July 23rd, 2008 > Comics

Review: Crooked Little Vein (Paperback)

The challenge of the American road trip novel is in how to approach the various cross-sections of pure, domestic lifestyles and pull the veil to reveal something strange yet familiar about the places around us. Even harder is meeting that challenge and finding an honesty so outrageous and funny you wonder whether you should fear stepping off your lawn. Warren Ellis takes the convention of a traditional travel story and finds that you can indeed take the seedy underbelly of middle America and blow it to epic, cartoonish levels in Crooked Little Vein.

Ellis’ debut novel, just released in paperback, is a simple idea of a little story framed around a central mystery. The journey of main man Mike McGill, a detective with a knack for putting up with the bizarre and absurd, is commissioned by a heroin-addicted Chief of Staff to track a long-lost mythical document designed to return the nation to a moral standard: an alternate Constitution of the United States. Armed with government funding and a tempermental sidekick he finds on the street, Mike begins a descent into the surreal perversions and new sexualities that redefine what it means to live in a free America.

Ellis brings his graphic novel style to prose and makes for a tightly constructed book; it is a short read, but the language is clear, the dialogue smart and fast without ever missing the mark. Any long-time fans of his comic book work like Transmetropolitan or Fell know how well he can dig and explore the strangest ideas we don’t even know exist. Trailing the characters across the land is like finding an exhibit on Internet subculture and all the dirty public secrets, from Godzilla porn to saline injections to more concepts too wild and disturbing they have to be true. What can be viewed as shock value is simply an amused commentary of the new mainstream as bred through private decadence living out in the open amongst the websites we’ve never seen. The best part is that you don’t just accept how real these twisted strangers are, you realize just haven’t met them yet.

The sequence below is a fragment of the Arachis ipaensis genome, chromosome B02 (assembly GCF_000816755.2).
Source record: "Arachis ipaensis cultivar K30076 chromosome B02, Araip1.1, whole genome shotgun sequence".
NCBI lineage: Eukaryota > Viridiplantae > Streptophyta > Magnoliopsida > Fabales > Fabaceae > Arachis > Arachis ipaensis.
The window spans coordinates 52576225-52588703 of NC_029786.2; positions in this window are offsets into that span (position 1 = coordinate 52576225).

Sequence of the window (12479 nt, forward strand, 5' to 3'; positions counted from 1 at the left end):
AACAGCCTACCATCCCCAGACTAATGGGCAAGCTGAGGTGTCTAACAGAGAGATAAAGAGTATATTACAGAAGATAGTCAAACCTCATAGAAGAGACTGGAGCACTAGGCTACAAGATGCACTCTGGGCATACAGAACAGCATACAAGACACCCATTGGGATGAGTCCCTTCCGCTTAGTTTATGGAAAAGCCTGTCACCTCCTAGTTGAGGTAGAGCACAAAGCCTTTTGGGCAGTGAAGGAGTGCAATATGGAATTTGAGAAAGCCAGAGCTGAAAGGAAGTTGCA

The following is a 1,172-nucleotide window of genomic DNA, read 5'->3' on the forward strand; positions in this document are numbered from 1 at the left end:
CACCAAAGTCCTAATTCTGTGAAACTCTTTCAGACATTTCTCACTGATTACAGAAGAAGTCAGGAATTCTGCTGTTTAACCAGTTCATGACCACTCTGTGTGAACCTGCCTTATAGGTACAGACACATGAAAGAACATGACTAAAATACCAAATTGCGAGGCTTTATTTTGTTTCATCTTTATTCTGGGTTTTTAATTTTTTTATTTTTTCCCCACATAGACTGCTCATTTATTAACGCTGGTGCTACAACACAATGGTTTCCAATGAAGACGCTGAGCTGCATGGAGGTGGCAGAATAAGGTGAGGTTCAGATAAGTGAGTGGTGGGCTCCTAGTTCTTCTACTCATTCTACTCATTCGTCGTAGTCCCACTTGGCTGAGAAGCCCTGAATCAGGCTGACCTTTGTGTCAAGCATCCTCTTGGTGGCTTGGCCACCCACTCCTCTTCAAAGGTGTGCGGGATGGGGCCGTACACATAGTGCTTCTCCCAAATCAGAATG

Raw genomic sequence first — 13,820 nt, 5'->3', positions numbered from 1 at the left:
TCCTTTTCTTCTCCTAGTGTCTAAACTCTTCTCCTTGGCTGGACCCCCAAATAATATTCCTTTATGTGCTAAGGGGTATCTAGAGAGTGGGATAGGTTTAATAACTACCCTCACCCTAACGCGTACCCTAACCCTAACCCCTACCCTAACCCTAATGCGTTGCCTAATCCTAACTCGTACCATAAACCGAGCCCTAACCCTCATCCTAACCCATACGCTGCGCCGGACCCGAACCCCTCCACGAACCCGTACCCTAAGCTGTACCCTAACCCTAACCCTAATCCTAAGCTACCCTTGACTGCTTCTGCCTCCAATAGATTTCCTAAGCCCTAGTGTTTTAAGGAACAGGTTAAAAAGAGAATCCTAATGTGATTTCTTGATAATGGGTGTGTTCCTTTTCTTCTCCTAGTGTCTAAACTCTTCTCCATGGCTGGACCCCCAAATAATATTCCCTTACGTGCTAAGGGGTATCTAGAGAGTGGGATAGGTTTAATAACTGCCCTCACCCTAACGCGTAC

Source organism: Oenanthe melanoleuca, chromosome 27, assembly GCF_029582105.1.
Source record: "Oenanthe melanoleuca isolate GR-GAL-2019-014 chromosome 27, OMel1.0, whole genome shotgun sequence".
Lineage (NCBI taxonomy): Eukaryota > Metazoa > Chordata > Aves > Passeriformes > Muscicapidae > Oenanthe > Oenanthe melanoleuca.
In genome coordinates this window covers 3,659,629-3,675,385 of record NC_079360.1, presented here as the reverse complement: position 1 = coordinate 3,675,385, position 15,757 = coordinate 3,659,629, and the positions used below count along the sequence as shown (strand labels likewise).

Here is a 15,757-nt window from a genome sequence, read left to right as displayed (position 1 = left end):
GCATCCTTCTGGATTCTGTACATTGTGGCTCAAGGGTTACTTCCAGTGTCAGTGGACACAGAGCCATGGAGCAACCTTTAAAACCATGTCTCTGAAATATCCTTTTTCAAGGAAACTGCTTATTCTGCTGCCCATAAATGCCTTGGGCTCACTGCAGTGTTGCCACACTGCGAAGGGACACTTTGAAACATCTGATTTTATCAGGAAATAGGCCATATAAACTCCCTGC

What is more important is that Ellis makes you care about these people and that is where the promise of his writing starts to show. The drama is so irreverent yet touching, particularly when the story takes a turn for Las Vegas and straight to the last page, that you can’t help but find the prospect of the lead’s sanity cracking to be so romantic. What Ellis does is get you to feel so fed up and angry with the way we’ve let the world turn out that somehow we can find the beauty in all the weirdness of our perverted neighbors. A statement on where we’ve come to as a population, these peppered insights enhance our relation with these lead characters that you almost want to endure the magnifying glass on the world a few more times just to see how else they will snap. What we get are threads left short for readers to muse on before moving to the next flash of ideas to play with, and so what could have been a deeper sort of story is lost to making sure we do not desensitize ourselves too much, or else we can’t be surprised in future works.

New to the paperback edition are supplementary materials to the initial release of the book and other hilarious samples of Ellis’s style. Compiled from online interviews and notes by the author himself, you are given a strong sample of his wider sense of humor and talent as a lecturer. Very rare that a cooking lesson can make a second read be welcomed, along with a soundtrack listing that inspired the project. A sharp, sweet little story designed for the underground, this premiere hints at a fresh voice with fresh things to say, whether we need to know them or not, and out of morbid curiosity we will want it a lot.

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Posted by Phillip Esquivel

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